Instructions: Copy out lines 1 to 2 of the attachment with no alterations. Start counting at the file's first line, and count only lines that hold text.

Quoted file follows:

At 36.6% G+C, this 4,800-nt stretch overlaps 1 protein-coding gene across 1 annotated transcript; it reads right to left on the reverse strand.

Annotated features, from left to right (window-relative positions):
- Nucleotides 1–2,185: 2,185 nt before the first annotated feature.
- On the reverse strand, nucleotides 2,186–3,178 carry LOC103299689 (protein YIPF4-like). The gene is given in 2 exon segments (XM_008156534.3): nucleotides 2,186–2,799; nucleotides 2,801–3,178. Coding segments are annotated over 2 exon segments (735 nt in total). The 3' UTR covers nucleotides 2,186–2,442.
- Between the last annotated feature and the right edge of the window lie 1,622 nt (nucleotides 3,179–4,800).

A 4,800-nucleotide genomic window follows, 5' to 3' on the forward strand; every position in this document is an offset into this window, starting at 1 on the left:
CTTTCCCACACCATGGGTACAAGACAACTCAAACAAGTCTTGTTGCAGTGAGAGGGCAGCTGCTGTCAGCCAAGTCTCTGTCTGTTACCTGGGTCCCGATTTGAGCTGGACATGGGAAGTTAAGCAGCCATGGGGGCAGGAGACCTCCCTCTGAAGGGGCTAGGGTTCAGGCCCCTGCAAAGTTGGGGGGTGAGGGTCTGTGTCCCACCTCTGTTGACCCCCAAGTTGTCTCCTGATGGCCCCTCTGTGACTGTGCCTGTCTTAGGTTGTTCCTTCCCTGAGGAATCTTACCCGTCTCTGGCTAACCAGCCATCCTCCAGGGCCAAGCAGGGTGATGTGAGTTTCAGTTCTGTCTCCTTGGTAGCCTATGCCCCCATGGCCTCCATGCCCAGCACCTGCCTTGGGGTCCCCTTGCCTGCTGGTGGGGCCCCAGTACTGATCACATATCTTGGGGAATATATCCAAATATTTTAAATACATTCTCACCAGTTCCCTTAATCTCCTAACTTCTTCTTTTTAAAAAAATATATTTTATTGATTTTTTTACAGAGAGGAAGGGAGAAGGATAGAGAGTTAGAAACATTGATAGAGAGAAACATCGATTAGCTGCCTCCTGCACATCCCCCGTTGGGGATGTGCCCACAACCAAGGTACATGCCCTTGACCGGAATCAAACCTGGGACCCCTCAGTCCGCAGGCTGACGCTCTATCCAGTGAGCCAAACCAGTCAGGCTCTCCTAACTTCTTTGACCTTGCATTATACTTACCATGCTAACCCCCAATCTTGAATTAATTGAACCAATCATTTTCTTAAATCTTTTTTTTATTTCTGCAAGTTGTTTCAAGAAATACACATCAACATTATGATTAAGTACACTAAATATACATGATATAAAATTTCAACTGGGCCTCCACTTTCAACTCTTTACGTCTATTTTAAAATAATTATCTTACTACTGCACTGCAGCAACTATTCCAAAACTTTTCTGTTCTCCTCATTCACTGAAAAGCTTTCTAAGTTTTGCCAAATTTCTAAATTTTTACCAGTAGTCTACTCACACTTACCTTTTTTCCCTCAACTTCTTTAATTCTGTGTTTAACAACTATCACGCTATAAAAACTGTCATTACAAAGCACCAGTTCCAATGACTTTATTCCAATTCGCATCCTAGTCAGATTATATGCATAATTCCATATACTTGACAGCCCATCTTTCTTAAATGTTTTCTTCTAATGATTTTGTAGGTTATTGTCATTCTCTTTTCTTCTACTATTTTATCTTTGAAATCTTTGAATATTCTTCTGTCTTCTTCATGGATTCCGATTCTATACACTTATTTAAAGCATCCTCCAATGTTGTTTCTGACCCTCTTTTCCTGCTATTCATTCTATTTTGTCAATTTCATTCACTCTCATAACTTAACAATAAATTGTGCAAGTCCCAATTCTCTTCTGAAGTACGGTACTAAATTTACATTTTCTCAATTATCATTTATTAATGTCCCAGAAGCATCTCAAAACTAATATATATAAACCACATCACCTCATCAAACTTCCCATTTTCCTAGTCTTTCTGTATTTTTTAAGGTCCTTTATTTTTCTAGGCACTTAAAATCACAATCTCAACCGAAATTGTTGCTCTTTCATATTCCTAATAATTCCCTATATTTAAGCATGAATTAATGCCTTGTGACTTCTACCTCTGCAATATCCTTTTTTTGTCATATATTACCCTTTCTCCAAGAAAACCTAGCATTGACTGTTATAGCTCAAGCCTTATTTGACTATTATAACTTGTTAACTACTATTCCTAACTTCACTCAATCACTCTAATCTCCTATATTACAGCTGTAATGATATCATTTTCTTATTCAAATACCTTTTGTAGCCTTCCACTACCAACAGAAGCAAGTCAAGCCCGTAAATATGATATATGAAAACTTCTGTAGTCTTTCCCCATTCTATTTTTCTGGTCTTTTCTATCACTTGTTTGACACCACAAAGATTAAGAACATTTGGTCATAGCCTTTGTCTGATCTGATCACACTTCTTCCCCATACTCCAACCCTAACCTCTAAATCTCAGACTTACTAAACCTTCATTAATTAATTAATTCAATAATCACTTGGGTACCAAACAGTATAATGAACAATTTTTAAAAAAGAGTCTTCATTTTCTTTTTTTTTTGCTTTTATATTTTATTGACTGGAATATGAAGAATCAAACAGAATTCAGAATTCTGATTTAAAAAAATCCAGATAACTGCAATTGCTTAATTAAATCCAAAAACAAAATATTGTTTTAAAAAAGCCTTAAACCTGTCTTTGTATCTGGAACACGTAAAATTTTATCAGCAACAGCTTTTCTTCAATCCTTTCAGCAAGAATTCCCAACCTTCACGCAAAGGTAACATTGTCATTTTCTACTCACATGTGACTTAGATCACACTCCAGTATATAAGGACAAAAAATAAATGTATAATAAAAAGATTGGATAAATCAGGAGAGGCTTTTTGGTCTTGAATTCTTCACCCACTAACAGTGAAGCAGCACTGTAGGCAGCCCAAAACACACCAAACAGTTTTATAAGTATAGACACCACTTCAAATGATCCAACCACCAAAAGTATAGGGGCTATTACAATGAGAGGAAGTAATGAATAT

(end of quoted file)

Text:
At 36.6% G+C, this 4,800-nt stretch overlaps 1 protein-coding gene across 1 annotated transcript; it reads right to left on the reverse strand.

Annotated features, from left to right (window-relative positions):